Then I wonder if it wouldn't be a good idea to restore the paint on the engine cover? Underneath it looks amazingly good, no oil leaks or anything like that, and it sounds brand new too. But the top looks like it belongs in the junk yard. No dents I can recall but the paint is horrible.
     
  4. Wayne Grabow
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    Wayne Grabow Senior Member

    We had a 16' ski boat with the Fisher-Pierce Bearcat 55 hp engine. My father bought it new in about 1962, and we used it for at least ten years. It was a great engine; dependable, fairly quiet, good gas mileage, and plenty of power. We could pull four skiers (no tricks, staggered start, no slalom) just to see what it could do. Usually we used just one or two skiers on slalom.
     
  5. Yellowjacket
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    Yellowjacket Senior Member

    These were really good motors

    Here's a link to the history of these engines.

    http://continuouswave.com/whaler/reference/history/bearcat.html

    Parts are available and you can buy a remanufactured one for a reasonable price. Just make sure the water pump and thermostat are working correctly so you don't overheat it and it's a great engine. If you don't run it at high load it will last forever. They were quite efficient even at low power so you can clean it up and use it go for it.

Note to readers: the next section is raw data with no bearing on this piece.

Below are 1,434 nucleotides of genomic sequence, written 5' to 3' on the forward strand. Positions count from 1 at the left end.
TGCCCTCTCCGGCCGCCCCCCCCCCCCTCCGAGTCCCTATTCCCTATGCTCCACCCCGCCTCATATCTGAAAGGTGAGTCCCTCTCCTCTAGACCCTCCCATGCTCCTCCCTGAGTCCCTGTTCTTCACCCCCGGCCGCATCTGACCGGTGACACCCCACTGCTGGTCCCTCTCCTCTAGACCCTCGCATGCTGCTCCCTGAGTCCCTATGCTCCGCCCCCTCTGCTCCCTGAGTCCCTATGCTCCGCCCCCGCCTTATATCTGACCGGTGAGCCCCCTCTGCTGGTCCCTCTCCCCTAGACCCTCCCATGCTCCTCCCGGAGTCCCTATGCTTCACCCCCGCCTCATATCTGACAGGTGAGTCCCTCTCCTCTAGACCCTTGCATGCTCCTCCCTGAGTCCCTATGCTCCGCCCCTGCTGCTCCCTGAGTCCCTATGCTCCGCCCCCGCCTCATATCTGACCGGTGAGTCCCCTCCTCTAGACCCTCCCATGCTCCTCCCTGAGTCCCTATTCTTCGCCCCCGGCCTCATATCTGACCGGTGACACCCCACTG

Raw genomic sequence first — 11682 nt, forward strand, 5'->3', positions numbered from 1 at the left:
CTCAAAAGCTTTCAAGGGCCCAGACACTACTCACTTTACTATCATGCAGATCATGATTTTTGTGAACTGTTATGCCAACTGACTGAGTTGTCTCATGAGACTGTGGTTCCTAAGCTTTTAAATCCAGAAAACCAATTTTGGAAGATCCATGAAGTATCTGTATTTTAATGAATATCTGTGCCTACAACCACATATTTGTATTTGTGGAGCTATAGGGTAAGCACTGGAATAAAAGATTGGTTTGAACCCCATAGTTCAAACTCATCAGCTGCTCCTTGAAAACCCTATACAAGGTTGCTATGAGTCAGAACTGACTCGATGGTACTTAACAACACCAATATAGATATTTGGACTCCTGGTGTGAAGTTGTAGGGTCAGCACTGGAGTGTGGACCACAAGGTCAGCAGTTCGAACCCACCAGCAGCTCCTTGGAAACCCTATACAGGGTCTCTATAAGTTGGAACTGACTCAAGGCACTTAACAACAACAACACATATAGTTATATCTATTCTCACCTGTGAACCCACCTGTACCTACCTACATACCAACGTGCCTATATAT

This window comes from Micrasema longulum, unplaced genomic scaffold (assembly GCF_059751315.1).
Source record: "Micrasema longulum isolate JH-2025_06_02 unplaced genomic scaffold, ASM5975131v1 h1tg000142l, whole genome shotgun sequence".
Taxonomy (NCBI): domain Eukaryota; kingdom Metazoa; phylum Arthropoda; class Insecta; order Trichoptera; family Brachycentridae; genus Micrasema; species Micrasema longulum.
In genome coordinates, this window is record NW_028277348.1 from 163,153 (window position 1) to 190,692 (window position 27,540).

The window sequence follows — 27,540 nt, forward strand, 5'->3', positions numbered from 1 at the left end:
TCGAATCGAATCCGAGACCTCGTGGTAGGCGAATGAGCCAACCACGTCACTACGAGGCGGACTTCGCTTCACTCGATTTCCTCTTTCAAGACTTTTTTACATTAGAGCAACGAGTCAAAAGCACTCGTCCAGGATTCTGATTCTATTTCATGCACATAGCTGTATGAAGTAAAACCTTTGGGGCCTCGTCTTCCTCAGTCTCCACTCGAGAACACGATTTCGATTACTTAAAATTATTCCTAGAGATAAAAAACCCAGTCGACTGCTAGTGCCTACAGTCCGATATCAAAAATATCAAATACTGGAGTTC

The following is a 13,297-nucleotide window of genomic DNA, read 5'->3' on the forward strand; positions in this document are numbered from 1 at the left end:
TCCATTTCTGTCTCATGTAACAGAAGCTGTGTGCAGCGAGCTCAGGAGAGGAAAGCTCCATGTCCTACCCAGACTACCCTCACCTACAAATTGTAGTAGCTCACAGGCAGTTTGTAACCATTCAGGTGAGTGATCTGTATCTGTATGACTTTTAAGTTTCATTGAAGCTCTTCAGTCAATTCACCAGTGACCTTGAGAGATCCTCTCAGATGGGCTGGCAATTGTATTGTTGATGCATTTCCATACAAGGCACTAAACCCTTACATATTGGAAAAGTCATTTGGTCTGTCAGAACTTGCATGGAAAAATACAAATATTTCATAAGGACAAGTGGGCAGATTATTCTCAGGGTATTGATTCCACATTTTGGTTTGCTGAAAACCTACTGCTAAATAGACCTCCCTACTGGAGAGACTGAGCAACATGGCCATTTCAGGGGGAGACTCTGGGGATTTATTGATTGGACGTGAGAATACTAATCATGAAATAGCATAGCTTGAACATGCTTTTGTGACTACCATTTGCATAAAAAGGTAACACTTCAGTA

6. kroberts
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    kroberts Senior Member

    That's a really interesting read, Yellowjacket. From all the input about it I think I'll try to find a boat for it.
     
  7. Yellowjacket
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    Yellowjacket Senior Member

    One thing to be careful about is the rubber parts of the fuel system. Modern fuels have ethanol in them and that can, in short order destroy some of the rubber parts in the fuel system of older engines. While all the gas pumps say "fortified with ethanol", fuel with 15% ethanol is nasty stuff when you put it into older engines, and the only thing that gets fortified are the wallets of the oil companies and farmers.

    If you ran it on the regular gas that is available now, you should flush it out with either aviation fuel or racing gas that doesn't have ethanol in it to keep the rubber from deteriorating. If you leave modern gas in it the hoses will rot and clog up the carb float and jets and make a mess out of things.

    You can get hoses that are safe for today's fuel, but be careful to make sure the hose you buy is compatible with ethanol laced fuel. I changed a hose on my lawnmower with some hose that I bought at an autoparts store, not thinking that I had to make sure it was safe for fuel with ethanol in it. Bad idea. After a while the float stuck and filled the crankcase with fuel. Thankfully I caught it before I started the engine, when I checked the oil it was really full, and it smelled like gasoline....

    I changed out the carb but I didn't realize why the float was sticking. Six months later the hose rotted through and started leaking, and that's when the light bulb went off...